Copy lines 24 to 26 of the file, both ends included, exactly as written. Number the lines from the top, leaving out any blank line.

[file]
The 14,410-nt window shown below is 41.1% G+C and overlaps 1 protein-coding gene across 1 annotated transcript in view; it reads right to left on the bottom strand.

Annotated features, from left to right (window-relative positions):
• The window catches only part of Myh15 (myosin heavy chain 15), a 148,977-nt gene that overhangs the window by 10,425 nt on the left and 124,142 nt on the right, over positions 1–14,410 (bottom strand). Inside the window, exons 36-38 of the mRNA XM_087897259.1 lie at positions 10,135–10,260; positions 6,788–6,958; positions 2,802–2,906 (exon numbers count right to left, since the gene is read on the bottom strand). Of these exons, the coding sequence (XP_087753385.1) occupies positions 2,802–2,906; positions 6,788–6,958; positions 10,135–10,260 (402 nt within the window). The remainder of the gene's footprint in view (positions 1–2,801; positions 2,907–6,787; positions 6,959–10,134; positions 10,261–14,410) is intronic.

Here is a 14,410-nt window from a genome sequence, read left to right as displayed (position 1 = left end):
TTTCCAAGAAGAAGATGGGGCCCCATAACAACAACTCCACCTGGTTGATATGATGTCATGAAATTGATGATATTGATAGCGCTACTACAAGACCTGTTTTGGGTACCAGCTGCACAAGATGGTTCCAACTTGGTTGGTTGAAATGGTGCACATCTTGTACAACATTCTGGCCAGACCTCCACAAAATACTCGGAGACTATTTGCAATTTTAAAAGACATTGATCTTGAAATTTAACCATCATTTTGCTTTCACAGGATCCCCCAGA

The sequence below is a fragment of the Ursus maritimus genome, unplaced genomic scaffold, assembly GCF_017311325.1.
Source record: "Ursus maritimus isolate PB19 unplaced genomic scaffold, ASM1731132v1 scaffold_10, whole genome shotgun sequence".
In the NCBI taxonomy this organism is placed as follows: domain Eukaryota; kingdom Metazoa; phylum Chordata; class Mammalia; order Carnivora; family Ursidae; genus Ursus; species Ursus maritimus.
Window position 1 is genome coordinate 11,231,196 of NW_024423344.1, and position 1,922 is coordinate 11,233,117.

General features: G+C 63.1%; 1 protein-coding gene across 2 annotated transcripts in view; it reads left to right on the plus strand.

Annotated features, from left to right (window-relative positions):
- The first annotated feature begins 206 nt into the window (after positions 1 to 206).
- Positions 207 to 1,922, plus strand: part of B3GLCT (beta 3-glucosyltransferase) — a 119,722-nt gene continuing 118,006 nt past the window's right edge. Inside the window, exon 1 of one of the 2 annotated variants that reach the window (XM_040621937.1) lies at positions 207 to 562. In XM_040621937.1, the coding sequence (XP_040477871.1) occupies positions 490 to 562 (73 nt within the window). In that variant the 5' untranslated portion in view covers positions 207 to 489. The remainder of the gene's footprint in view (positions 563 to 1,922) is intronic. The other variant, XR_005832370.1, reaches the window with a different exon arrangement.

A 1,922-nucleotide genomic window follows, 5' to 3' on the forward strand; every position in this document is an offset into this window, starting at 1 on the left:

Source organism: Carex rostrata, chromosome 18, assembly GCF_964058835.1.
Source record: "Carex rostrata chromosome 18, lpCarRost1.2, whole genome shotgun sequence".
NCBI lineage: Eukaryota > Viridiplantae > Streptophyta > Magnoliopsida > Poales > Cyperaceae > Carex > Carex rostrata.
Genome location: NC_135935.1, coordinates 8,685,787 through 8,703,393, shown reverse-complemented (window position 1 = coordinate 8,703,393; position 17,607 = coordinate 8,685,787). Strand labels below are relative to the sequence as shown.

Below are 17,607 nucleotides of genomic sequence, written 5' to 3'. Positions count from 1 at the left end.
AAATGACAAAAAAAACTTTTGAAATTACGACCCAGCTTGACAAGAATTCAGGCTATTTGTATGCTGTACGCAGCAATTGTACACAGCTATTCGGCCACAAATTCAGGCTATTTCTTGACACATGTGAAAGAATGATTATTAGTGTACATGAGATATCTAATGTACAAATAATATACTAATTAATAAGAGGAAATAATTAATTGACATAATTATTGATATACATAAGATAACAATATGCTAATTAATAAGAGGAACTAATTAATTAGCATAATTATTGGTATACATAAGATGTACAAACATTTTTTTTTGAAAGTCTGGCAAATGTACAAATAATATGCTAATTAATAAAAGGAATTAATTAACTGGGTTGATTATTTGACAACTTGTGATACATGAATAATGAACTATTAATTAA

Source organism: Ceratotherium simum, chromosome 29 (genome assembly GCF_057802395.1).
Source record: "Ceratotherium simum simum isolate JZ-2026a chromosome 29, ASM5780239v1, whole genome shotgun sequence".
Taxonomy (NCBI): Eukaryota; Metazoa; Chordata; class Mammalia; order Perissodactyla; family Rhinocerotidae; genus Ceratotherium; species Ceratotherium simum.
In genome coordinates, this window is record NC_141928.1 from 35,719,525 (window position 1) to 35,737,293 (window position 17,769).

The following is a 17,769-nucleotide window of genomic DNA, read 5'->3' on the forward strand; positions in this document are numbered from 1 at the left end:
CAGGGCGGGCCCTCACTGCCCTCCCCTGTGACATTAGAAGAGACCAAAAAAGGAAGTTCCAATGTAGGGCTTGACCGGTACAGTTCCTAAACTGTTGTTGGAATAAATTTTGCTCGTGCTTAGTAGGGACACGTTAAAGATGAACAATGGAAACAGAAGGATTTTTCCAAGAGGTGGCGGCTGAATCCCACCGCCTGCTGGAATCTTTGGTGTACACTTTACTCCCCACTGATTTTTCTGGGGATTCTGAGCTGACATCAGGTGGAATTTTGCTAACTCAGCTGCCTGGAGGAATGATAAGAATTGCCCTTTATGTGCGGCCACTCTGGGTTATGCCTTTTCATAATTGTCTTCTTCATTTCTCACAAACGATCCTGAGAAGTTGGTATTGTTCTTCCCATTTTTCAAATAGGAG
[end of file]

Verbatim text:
In genome coordinates, this window is record NC_141928.1 from 35,719,525 (window position 1) to 35,737,293 (window position 17,769).

The following is a 17,769-nucleotide window of genomic DNA, read 5'->3' on the forward strand; positions in this document are numbered from 1 at the left end:
CAGGGCGGGCCCTCACTGCCCTCCCCTGTGACATTAGAAGAGACCAAAAAAGGAAGTTCCAATGTAGGGCTTGACCGGTACAGTTCCTAAACTGTTGTTGGAATAAATTTTGCTCGTGCTTAGTAGGGACACGTTAAAGATGAACAATGGAAACAGAAGGATTTTTCCAAGAGGTGGCGGCTGAATCCCACCGCCTGCTGGAATCTTTGGTGTACACTTTACTCCCCACTGATTTTTCTGGGGATTCTGAGCTGACATCAGGTGGAATTTTGCTAACTCAGCTGCCTGGAGGAATGATAAGAATTGCCCTTTATGTGCGGCCACTCTGGGTTATGCCTTTTCATAATTGTCTTCTTCATTTCTCACAAACGATCCTGAGAAGTTGGTATTGTTCTTCCCATTTTTCAAATAGGAG